SENIORS: SUPPORT ELDERLY PARENTS

Sep 30th, 2011 | By Dr Jerry D Elrod | Category: Senior Moments Blog

Daily Support for Elderly Parents

Usually twice a day now, morning and afternoon, we have established the pattern of contacting my 91, almost 92, year old Mom.  We go in to town with considerable frequency to check on her and spend a little time with her. Her health, energy, balance and cognitive issues seem to be more and more compromised.  As pointed out in a recent article, her situation is not imminent, in terms of dying, but it is necessary we stay alert.

More and more of us are facing the need to be aware of our elderly parents’ welfare. They are living longer and facing more and more challenges as they do so. Assisted Living facilities offer care for those who have some remaining independence.  Skilled Nursing is ordinarily the next step, when fewer abilities enable one to take care of themselves quite so well.  Every phase is a challenge.  Depending on the issues involved with your loved one, more and more attention is demanded as their issues of care needs increase.

It is an exhausting and emotionally draining experience for everyone.  Knowing how to be alert to increasing care needs means spending more time observing behaviors.  It also means staying on top of those needs in ways that helps care receiver and care givers to be appropriately responsive.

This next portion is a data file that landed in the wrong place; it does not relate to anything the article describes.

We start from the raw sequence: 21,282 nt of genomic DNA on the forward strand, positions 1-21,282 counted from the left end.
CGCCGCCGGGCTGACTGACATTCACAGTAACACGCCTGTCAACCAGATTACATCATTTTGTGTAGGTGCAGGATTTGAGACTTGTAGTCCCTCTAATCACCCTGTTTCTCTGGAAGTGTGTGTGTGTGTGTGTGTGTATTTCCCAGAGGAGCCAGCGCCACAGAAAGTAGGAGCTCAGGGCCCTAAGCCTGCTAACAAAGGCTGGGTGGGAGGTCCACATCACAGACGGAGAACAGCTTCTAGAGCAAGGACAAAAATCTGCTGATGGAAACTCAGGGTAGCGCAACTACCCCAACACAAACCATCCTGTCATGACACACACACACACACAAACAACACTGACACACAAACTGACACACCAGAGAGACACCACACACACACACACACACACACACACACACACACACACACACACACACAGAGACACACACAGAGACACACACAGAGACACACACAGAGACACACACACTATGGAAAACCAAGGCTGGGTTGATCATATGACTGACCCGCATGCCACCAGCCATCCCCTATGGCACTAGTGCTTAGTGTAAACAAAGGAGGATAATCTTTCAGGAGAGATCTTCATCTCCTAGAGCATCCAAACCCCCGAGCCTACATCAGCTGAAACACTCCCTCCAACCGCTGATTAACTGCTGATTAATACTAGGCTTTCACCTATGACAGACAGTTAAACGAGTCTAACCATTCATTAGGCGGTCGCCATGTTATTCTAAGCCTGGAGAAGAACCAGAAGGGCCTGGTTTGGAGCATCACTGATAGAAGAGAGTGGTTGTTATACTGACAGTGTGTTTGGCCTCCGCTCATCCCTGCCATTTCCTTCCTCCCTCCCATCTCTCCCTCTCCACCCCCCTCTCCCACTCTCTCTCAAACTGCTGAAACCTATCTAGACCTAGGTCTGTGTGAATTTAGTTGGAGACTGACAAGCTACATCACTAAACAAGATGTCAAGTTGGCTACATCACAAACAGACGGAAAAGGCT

Staying in touch is the primary means for establishing a link that will assist quick and ready attention being offered as indicators suggest.  Living nearby is a major advantage.  Having family members or friends check in frequently is of major importance. Arranging for someone to exercise watchful care and to report to someone who is the designated guardian will assure attention being given in a timely manner.

Communication and Staying in Touch

Before the decision is made to locate a family member in a care facility, consideration needs to be given to needs beyond that which the facility offers.  While a care receiver may develop healthy relationships with employees, there is nothing to take the place of a family member or good friend being in frequent contact.

Because the care receiver loses some independence in whatever kind of facility they move into, it is important that they have some sense of being able to do some things for themselves.

Before the time comes that those possibilities are even more limited, helping the care receiver to feel good about themselves, respected, loved, reinforced, and enabled to do as much as they can is extremely important. That means having frequent and intentional contact.  Even if you have little to talk about, touch base anyway.  Call.  If email is an option, use it.  Drop by for a visit.  Encourage others to do so as well.  Whatever means employed, take the initiative to communicate.



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